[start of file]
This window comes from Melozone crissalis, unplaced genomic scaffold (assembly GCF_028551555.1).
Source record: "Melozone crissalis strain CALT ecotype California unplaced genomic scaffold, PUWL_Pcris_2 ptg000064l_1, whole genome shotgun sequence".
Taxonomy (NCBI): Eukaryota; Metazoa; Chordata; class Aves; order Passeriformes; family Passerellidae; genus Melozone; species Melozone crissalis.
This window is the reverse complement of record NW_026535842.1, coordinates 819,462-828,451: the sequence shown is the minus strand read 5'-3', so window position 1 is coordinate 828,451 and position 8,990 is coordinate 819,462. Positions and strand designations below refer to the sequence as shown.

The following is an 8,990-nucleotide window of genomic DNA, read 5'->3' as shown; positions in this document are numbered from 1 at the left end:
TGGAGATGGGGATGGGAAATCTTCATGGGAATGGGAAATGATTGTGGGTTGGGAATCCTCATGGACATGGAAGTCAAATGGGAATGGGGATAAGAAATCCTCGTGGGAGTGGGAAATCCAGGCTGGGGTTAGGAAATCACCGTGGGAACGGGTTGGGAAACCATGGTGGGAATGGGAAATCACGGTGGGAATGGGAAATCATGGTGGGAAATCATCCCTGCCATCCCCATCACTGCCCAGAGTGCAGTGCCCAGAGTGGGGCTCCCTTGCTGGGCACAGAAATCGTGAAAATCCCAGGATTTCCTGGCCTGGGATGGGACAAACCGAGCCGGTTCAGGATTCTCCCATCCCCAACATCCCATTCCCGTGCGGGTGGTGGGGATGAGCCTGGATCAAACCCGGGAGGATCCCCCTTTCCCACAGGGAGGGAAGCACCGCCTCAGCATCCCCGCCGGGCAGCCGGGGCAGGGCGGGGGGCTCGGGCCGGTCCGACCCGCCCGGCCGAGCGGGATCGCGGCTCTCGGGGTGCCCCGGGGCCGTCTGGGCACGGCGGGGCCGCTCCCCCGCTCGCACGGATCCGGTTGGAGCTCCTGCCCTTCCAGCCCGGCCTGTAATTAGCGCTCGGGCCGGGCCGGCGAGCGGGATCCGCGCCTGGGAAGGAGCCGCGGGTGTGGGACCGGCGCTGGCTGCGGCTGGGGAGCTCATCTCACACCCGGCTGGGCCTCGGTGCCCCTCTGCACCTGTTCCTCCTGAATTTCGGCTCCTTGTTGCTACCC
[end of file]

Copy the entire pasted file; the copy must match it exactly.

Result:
This window comes from Melozone crissalis, unplaced genomic scaffold (assembly GCF_028551555.1).
Source record: "Melozone crissalis strain CALT ecotype California unplaced genomic scaffold, PUWL_Pcris_2 ptg000064l_1, whole genome shotgun sequence".
Taxonomy (NCBI): Eukaryota; Metazoa; Chordata; class Aves; order Passeriformes; family Passerellidae; genus Melozone; species Melozone crissalis.
This window is the reverse complement of record NW_026535842.1, coordinates 819,462-828,451: the sequence shown is the minus strand read 5'-3', so window position 1 is coordinate 828,451 and position 8,990 is coordinate 819,462. Positions and strand designations below refer to the sequence as shown.

The following is an 8,990-nucleotide window of genomic DNA, read 5'->3' as shown; positions in this document are numbered from 1 at the left end:
TGGAGATGGGGATGGGAAATCTTCATGGGAATGGGAAATGATTGTGGGTTGGGAATCCTCATGGACATGGAAGTCAAATGGGAATGGGGATAAGAAATCCTCGTGGGAGTGGGAAATCCAGGCTGGGGTTAGGAAATCACCGTGGGAACGGGTTGGGAAACCATGGTGGGAATGGGAAATCACGGTGGGAATGGGAAATCATGGTGGGAAATCATCCCTGCCATCCCCATCACTGCCCAGAGTGCAGTGCCCAGAGTGGGGCTCCCTTGCTGGGCACAGAAATCGTGAAAATCCCAGGATTTCCTGGCCTGGGATGGGACAAACCGAGCCGGTTCAGGATTCTCCCATCCCCAACATCCCATTCCCGTGCGGGTGGTGGGGATGAGCCTGGATCAAACCCGGGAGGATCCCCCTTTCCCACAGGGAGGGAAGCACCGCCTCAGCATCCCCGCCGGGCAGCCGGGGCAGGGCGGGGGGCTCGGGCCGGTCCGACCCGCCCGGCCGAGCGGGATCGCGGCTCTCGGGGTGCCCCGGGGCCGTCTGGGCACGGCGGGGCCGCTCCCCCGCTCGCACGGATCCGGTTGGAGCTCCTGCCCTTCCAGCCCGGCCTGTAATTAGCGCTCGGGCCGGGCCGGCGAGCGGGATCCGCGCCTGGGAAGGAGCCGCGGGTGTGGGACCGGCGCTGGCTGCGGCTGGGGAGCTCATCTCACACCCGGCTGGGCCTCGGTGCCCCTCTGCACCTGTTCCTCCTGAATTTCGGCTCCTTGTTGCTACCC